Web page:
Mike Guswiler 2013-06-21 00:50:13
ENGAGING COMMUNITY VOLUNTEERS Engaging Community Volunteers – The Secret to a Successful Sporting Event WHEN IT COMES TO RUNNING a successful sporting event, one planning element cannot be overlooked, no matter the sport – volunteer recruitment. An event cannot be successful without volunteers. Yet this all-important function can be a daunting task to manage. Consider the obstacles. First, uniting a group of people who are not on payroll and with whom there is no history from other events — you don’t know these individuals and they don’t know each other. Then, hoping they show up for their shift. Finally, if they do, trusting they can do the job. Despite these challenges, a well-run volunteer program not only is possible – it can be a fairly smooth process with some advanced planning and foresight. When looking at volunteer coordination efforts over the years, certain lessons rise to the top in terms of how to recruit, engage and get the most out of volunteers. Put leaders in place at the top The best volunteer program begins with placing leaders in a few key positions, both at the sports commission and the sporting event itself. West Michigan Sports Commission books 60-plus sporting events per year, and at least half of these require some form of volunteer support. This is likely typical of sports commissions, which are the local resource for assisting in engaging the community in sporting events. The task should not be taken lightly, and is why managing volunteer support is ideally, a primary function of someone at the local sports commission and/or CVB. The support may range from finding as few as three volunteers for setting up a high school fencing championship to recruiting, training and supervising 300 volunteers for a one-day 5K event. Recruit a lead volunteer for largescale events While a local organizing committee may be managing the volunteers, one should be prepared for events where this isn’t the case, starting with recruiting a volunteer coordinator for large-scale events. Make sure the volunteer coordinator is passionate about an event and has a personal connection. This is a key part of the position’s success, as there needs to be a motivation for someone to give hundreds of hours of personal time to an event. When West Michigan took on responsibility for the Transplant Games of America, a community member named Patty Alexander was brought in because of a proven volunteer ethic established at previous events along with a personal passion for sports. In addition, she had been touched personally by the event mission, due to four family members undergoing heart transplants. As Patty says, “I believed in the event and wanted it to be successful, so it was easy to sell working on it to volunteers because I was passionate about it.” Build a pipeline of volunteers When it comes to staffing sporting events, it is much easier to contact people who have already expressed interest than it is to recruit from scratch. Recruit yearround for volunteers. Some ways to do this: • Secure an information booth at annual events such as college and community expos. Sign up local college students for an event newsletter about volunteer opportunities (free T-shirts are always a popular incentive). • Recruit at places where people have a natural connection to a cause or event. Local sporting events like 5K runs usually provide exhibit space and should deliver a pre-qualified crowd since attendees already care about sports. If an event is tied to a health cause, consider places where people naturally have an interest in that issue, such as hospitals. • Turn to local sporting clubs as a recruitment target, especially those related to the sporting event at hand. Chances are, they are involved already as part of the local organizing committee that was a criterion of the bid process – but if not, it should be an automatic step to contact sporting clubs associated with a sport. • Keep volunteer prospects engaged through ongoing communications. Once people have expressed interest in volunteering, check in with them regularly to remind them of opportunities. Send out regular e-newsletters detailing upcoming sporting activities that need volunteers. While not everyone will sign up for something every time, it generates interest and keeps people engaged. Understand the event Once it is time to staff up volunteers for a specific event, take time at the beginning to make sure they know the event itself – not only the sport, but also the venues and their unique needs. Volunteer coordinators should see the full space themselves to determine where to place volunteers, instead of just taking job descriptions and quantities from the event manager. There may be nuances of the event that the event planner may not notice needs a volunteer, such as a confusing entrance area, that is better served by an active volunteer who is there to give directions. Use volunteers to help personalize the event experience. Volunteers are on the front line, literally serving as the face of the event. While a sign might do the job, a personal greeter might make the event more friendly and welcoming. Be sure to consider the event magnitude when determining volunteer needs, allowing lead volunteers to assess their need for support persons to help with volunteer management. Make it easy for people to say yes Once a database of volunteer prospects has been built and the volunteer needs have been assessed for the particular event, make it easy for people to get involved: • Make volunteer recruitment a key message in marketing tools. That may mean creating a newsletter, e-mail alerts and a dedicated section on the website. • Be specific with needs. Specify in the request for volunteers the duties, length of time and other requirements. • Don’t recruit too early. This relates to the earlier point – if one recruits too early for specific events, all of the details may not be available yet, which often doesn’t become evident until closer to the event (three to four months out for a large annual event). Another reason not to recruit too early – people are less likely to drop out because they forget they made the commitment. • Consider payment if all else fails. Some organizations employ this technique to attract volunteers who might be hard to recruit otherwise. While this should be carefully considered since it can set a precedent that is difficult to change later, it can be effective for a first-time event that doesn’t have a following or one that needs many volunteers. West Michigan has assisted groups in filling slots this way on occasion, reaching out to athletic directors of area schools who are looking for fundraising projects for their booster groups as an example. Automate the process as much as possible Just as important as it is to make the process easy for volunteers, it needs to be easy for the volunteer coordinator to 40 | SDM | JULY/AUGUST 2013 manage details. • Create a system to track volunteers from the moment they sign up for more information. If possible, add people on the spot electronically into a database so that they automatically receive the next newsletter. • Automate volunteer registration. Have an e-newsletter with hyperlinks at the bottom of each event description that jump to an online registration page, automatically adding them to a database and/or sending an e-mail to the event coordinator. • Consider free online management tools like Volunteerspot.com (free or nominal monthly fee for added features). These allow you to track every aspect of a volunteer program, including volunteer contact information, volunteer positions, event schedules and other details. Once the data is entered, it can be manipulated to run reports or to send group e-mails to volunteers with information including orientation invitations or shift reminders. Plan contingencies As the saying goes, the best laid plans still can go awry, and a volunteer program is no different. Inevitably, someone will not show up for a shift, he or she will not like the job or he or she won’t be a fit for the position. That’s where flexibility comes into play. Some tips: • Staff some volunteers as floaters. These are volunteers who don’t have a specific assignment but will do whatever is needed. That way if someone can’t make their shift or doesn’t like their assignment, one of these team members steps in to help. • Consider overstaffing volunteers in critical positions. If a crucial job takes one person, consider booking two as a cushion. • Hand-pick known volunteers for important roles. It’s usually helpful if people in key functions are recruited by hand from past events. • Keep volunteer coordinators steering the ship. Volunteer coordinators need to resist the urge to jump in to fill the role of a missing volunteer. They can best serve the organization by remaining in the management role of overseeing the entire volunteer function. Reward people – and remember why they signed up Everyone wants to feel that their time is valuable, and nowhere perhaps is this more important than in volunteerism. Consider the following: • Budget for incentives, even if small. One doesn’t have to budget for an extravagant party for volunteers at the end of the event, though a small party may be an appropriate incentive after a large event. Budget for items like T-shirts or hats that volunteers can wear and keep, and some sort of food like lunch or snacks. (If the budget doesn’t allow for food, avoid scheduling shifts during meal times so people can eat before or after.) Another low-cost idea is a volunteer recognition program where gift cards donated by area businesses are awarded to volunteers who especially stood out that month. • The biggest compensation may be the event itself. Sometimes the biggest reward for a volunteer is the chance to watch the special event they are staffing – something that doesn’t cost but is priceless to the volunteer. Patty said many volunteers for the Transplant Games signed up for a specific sport because they loved it. Her advice: “Let them enjoy that part of the experience. Understand there is probably something personal for them and why they’re doing it, and make sure they can enjoy watching that event.” In the end, most successful events are supported by a strong base of volunteers. Could the event be done without them? Possibly. But would one have the ability to bring the event to the highest level in quality, experience and professionalism, with key people positioned along the way to enhance the visitor experience? Probably not. In many ways, a volunteer program can be the best asset to elevating events from average to exceptional – all the more reason to have the best possible volunteer recruitment and management program in place.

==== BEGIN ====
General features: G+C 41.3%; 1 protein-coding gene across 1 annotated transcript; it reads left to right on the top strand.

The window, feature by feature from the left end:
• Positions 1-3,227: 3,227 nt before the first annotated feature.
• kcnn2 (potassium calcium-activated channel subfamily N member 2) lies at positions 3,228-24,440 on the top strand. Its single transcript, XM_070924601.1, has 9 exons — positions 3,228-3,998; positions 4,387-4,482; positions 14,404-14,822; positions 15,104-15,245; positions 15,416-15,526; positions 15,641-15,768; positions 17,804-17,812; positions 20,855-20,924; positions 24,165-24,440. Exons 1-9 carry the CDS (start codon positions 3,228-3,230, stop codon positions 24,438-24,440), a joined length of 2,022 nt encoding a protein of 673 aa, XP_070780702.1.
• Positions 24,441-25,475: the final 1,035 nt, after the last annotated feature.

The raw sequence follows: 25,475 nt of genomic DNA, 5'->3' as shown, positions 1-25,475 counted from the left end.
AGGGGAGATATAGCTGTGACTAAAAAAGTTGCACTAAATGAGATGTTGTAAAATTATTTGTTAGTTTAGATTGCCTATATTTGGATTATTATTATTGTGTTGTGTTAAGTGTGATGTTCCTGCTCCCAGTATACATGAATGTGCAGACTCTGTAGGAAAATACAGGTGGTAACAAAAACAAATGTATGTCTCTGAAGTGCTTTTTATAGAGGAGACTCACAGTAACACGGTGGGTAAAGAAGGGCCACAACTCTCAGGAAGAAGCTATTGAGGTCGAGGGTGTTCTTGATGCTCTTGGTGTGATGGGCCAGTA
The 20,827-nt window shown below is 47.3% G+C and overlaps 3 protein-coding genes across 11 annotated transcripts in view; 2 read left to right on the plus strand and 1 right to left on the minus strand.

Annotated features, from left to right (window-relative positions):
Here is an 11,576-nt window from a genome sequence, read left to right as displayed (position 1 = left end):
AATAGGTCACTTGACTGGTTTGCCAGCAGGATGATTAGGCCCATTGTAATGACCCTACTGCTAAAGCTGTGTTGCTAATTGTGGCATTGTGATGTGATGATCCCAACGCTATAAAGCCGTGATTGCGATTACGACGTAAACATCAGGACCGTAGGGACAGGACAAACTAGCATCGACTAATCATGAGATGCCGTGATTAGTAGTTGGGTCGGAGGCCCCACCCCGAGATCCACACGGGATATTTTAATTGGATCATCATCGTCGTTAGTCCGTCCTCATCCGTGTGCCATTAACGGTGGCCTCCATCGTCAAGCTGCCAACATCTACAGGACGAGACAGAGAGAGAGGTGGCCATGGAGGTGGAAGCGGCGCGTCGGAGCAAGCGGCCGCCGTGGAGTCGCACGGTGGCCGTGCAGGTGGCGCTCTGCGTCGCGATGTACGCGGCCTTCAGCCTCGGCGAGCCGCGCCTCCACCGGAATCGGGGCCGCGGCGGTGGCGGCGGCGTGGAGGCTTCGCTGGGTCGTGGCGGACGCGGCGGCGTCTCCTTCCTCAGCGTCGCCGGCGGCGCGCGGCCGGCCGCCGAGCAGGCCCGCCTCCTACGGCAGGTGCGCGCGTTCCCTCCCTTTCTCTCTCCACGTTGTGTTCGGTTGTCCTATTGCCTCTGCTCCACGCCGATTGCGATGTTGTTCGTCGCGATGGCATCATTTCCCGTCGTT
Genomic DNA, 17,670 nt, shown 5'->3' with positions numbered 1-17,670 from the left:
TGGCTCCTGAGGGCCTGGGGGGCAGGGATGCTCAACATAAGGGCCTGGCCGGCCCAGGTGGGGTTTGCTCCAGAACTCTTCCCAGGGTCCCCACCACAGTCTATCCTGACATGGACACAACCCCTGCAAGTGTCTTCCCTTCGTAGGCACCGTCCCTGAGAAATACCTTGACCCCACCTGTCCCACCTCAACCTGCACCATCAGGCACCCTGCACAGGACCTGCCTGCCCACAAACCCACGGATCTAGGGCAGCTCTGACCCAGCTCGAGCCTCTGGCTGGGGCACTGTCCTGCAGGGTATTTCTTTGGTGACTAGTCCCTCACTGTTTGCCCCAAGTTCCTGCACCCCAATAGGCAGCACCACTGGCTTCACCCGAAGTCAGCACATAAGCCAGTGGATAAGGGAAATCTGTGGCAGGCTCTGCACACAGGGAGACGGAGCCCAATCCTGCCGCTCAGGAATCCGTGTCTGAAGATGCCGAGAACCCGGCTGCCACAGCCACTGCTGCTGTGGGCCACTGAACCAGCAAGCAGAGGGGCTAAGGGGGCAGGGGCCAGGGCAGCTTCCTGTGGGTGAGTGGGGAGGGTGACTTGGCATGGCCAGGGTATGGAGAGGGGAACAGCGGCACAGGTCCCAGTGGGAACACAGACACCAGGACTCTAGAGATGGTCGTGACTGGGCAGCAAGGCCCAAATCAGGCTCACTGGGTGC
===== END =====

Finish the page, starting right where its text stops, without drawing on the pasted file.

Published by Due North Consulting, Inc.. View All Articles.
This page can be found at http://www.bluetoad.com/article/Perspectives/1435493/164531/article.html.